However, a day after the essay was published, “Teen Mom” star Farrah Abraham wrote her own Medium post reacting to Teigen’s apology, claiming she did not yet receive an apology from Teigen despite her promise to make amends to those she’s wronged in the past. Apparently, Teigen also attacked Abraham online in 2013.
“As you’re asking yourself ‘Did Chrissy ever apologize to Farrah,’ hypocritically as such at this time no she has not,” Abraham wrote. “As a reminder Chrissy ended her lighthearted post, so similarly as her past remarks with taking care of her family and herself. So I understand the time it will take to really be beyond her past behavior.”
Abraham also compared Teigen’s actions toward her like those from a “‘Mean Girls’ movie spin-off.”
Another who stepped forward and claimed they were bullied by Teigen was Michael Costello, a fashion designer best known for being a contestant on “Project Runway.” Costello called out Teigen in a since-deleted Instagram post for not apologizing to him.
Costello claimed that Teigen allegedly tried to ruin his career in the past and that her abuse has still left him “traumatized” and “depressed.”
Here are the purported DMs Michael posted. He says he took them in 2014 but IG messages have only looked like this (purple/blue ombré) starting in 2020. pic.twitter.com/xd4FvEfpU1
— Kat Tenbarge (@kattenbarge) June 18, 2021
“I didn’t want to do this, but I can not be happy until I speak my mind. I need to heal and in order for me to do that I must reveal what I’ve been going through,” he wrote on Instagram. “I wanted to kill myself and I still am traumatized, depressed, and have thoughts of suicide.”
According to Costello, Teigen started harassing him in 2014, when she left a comment on his Instagram page accusing him of racism over a “Photoshopped comment floating around the internet … proven to be false.”
“When I reached out to Chrissy Teigen to communicate that I was the victim of a vindictive cyber slander, and that everything she thought I was is not who I am, she told me that my career was over and that all my doors will be shut from there on,” Costello continued. “And wow, did she live up to her words.”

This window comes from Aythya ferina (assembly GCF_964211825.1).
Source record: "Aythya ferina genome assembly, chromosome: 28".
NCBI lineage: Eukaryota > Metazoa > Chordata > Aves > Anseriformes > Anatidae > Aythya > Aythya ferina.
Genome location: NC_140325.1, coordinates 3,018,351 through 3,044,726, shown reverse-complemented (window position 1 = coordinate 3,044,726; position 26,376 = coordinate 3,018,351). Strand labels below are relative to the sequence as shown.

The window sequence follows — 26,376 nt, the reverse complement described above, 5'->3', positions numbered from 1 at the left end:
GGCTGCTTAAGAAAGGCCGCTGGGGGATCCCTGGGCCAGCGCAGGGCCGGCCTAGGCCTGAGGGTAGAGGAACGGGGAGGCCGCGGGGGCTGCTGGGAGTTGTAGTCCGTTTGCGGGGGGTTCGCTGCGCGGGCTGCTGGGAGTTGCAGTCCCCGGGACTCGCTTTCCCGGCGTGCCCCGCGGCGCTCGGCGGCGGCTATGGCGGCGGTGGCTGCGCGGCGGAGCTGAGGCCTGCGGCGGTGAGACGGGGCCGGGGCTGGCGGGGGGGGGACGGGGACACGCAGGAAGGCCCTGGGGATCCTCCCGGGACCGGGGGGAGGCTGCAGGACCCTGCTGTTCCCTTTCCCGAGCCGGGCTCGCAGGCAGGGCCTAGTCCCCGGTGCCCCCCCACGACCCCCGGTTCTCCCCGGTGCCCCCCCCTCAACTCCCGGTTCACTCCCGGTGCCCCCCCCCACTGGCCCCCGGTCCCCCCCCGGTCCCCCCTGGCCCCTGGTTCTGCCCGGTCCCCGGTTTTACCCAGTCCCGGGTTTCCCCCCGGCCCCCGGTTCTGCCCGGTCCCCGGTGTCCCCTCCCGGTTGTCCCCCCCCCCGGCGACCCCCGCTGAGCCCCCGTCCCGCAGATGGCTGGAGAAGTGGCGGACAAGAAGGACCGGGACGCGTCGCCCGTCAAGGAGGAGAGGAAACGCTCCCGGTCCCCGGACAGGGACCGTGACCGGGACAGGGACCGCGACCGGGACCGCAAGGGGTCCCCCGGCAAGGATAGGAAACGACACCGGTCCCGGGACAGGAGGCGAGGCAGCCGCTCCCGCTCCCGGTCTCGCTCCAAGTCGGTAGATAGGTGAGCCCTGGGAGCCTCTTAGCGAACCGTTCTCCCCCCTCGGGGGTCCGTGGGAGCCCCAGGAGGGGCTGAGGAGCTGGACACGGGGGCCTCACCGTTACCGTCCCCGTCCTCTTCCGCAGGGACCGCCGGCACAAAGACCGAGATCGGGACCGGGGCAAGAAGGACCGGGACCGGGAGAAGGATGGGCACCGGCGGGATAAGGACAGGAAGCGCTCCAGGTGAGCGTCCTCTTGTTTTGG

The designer then explained that friends and colleagues in the industry told him that Teigen and stylist Monica Rose had supposedly “gone out of their way to threaten people and brands that, if they were in any shape or form associated with me, they would not work with any of them.”
In his post, Costello uploaded screenshots of his conversations with Teigen online, in which she apparently wrote, “You will get what’s coming to you. Racist people like you deserve to suffer and die. You might as well be dead. Your career is over, just watch.”
The story then took many turns as other people entered the conversation against Costello, including Leona Lewis, in which they detailed rather unpleasant experiences with the designer.
A few days later, Teigen and her team released a lengthy statement claiming that Costello’s screenshots of her alleged bullying appear to be “fake” and that Teigen and Costello have actually maintained a cordial relationship. Teigen also wrote on Twitter stating her confusion and that the direct messages and emails “don’t exist.” Teigen also addressed the comment she left about Costello being racist in 2014, saying she deleted it after she discovered that his supposed racist remarks were not real.
Teigen even uploaded screenshots of her messages with Costello on Instagram, showing friendly interactions between the two, with messages dating from 2017 to 2020.
Michael Costello also posted videos where he was VERY confused about Leona Lewis’ stylist reaching out and being kind. Imagine my surprise when my past three years have been this: pic.twitter.com/cxiMAlLUvm
— chrissy teigen (@chrissyteigen) June 18, 2021
“No idea what the f— michael costello is doing. He just released a statement where he didn’t at ALL acknowledge how fake the dm’s were, & now claims to have emails that don’t exist,” she wrote in the caption accompanying her full statement.